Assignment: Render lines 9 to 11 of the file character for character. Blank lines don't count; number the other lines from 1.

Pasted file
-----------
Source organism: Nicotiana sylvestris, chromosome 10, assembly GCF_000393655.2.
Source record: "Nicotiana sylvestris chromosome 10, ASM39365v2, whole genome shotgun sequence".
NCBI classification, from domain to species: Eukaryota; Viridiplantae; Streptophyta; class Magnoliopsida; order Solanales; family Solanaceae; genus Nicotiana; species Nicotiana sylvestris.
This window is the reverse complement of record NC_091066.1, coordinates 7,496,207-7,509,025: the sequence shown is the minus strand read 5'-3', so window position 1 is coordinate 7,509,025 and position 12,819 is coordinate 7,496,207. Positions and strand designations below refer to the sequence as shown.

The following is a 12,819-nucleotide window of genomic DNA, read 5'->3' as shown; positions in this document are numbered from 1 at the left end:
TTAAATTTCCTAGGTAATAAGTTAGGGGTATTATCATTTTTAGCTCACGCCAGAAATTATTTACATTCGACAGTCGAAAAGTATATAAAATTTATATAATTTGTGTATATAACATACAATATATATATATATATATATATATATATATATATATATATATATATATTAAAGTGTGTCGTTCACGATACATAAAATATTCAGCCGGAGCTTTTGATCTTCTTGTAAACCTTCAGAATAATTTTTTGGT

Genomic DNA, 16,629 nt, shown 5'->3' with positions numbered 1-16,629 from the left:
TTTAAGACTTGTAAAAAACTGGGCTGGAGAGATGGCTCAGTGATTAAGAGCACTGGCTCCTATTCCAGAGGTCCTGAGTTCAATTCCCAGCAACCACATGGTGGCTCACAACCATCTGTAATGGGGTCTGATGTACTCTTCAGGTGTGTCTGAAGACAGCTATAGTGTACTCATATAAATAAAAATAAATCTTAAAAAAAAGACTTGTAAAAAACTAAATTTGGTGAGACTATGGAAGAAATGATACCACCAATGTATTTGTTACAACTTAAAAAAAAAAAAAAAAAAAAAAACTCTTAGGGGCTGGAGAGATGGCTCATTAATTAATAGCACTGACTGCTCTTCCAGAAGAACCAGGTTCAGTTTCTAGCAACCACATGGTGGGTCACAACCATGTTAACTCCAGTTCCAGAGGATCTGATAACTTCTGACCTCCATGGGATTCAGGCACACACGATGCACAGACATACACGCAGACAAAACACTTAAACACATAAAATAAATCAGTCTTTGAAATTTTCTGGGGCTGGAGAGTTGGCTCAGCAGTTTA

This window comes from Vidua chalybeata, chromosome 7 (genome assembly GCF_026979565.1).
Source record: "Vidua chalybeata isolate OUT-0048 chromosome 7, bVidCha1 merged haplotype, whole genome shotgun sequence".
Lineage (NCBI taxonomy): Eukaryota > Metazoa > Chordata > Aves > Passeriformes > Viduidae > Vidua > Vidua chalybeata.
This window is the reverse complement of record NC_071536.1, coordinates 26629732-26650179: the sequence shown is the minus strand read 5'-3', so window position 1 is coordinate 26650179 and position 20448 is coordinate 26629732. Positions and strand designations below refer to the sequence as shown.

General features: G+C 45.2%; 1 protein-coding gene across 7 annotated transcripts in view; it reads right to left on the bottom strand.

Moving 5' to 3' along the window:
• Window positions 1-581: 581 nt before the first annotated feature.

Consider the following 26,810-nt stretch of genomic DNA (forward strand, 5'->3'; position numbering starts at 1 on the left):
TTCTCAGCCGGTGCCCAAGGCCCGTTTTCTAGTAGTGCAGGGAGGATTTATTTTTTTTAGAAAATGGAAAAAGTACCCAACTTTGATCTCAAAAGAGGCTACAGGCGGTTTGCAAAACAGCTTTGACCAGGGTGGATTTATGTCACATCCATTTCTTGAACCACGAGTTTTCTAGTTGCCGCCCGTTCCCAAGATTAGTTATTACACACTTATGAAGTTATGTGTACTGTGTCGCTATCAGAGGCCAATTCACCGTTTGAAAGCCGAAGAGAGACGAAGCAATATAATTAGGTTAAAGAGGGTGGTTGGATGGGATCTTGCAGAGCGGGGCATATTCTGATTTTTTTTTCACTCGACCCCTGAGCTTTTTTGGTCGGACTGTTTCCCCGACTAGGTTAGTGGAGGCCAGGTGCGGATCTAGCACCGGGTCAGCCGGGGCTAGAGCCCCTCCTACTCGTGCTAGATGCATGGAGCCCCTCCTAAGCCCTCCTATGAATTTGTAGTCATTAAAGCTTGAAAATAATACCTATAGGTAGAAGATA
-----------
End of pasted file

This window comes from Vidua chalybeata, chromosome 7 (genome assembly GCF_026979565.1).
Source record: "Vidua chalybeata isolate OUT-0048 chromosome 7, bVidCha1 merged haplotype, whole genome shotgun sequence".
Lineage (NCBI taxonomy): Eukaryota > Metazoa > Chordata > Aves > Passeriformes > Viduidae > Vidua > Vidua chalybeata.